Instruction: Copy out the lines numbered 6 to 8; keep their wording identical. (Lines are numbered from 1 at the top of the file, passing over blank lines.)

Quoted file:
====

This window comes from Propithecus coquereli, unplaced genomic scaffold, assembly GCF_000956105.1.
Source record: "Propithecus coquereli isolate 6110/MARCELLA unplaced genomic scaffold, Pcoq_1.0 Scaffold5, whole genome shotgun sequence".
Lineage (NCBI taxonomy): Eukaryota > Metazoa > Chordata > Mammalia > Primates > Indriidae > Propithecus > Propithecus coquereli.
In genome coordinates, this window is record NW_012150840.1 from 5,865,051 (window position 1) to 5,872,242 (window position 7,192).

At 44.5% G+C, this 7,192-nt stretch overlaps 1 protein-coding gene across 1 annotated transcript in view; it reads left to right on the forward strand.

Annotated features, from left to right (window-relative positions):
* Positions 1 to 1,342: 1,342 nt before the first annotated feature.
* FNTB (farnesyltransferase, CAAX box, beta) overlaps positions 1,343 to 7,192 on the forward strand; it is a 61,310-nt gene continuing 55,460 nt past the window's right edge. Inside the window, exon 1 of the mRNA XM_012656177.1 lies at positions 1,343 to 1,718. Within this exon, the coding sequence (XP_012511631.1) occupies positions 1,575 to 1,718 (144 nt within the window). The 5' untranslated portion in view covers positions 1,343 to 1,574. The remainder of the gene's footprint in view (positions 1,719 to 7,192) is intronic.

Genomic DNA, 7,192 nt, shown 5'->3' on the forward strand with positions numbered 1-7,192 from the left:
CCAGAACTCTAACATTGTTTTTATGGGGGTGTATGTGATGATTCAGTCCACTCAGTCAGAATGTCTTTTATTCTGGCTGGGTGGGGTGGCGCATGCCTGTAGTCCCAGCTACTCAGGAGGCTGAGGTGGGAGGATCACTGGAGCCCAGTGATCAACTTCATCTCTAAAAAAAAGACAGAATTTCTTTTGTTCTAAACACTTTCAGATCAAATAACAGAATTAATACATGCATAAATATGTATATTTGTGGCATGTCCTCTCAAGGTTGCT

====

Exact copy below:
Annotated features, from left to right (window-relative positions):
* Positions 1 to 1,342: 1,342 nt before the first annotated feature.
* FNTB (farnesyltransferase, CAAX box, beta) overlaps positions 1,343 to 7,192 on the forward strand; it is a 61,310-nt gene continuing 55,460 nt past the window's right edge. Inside the window, exon 1 of the mRNA XM_012656177.1 lies at positions 1,343 to 1,718. Within this exon, the coding sequence (XP_012511631.1) occupies positions 1,575 to 1,718 (144 nt within the window). The 5' untranslated portion in view covers positions 1,343 to 1,574. The remainder of the gene's footprint in view (positions 1,719 to 7,192) is intronic.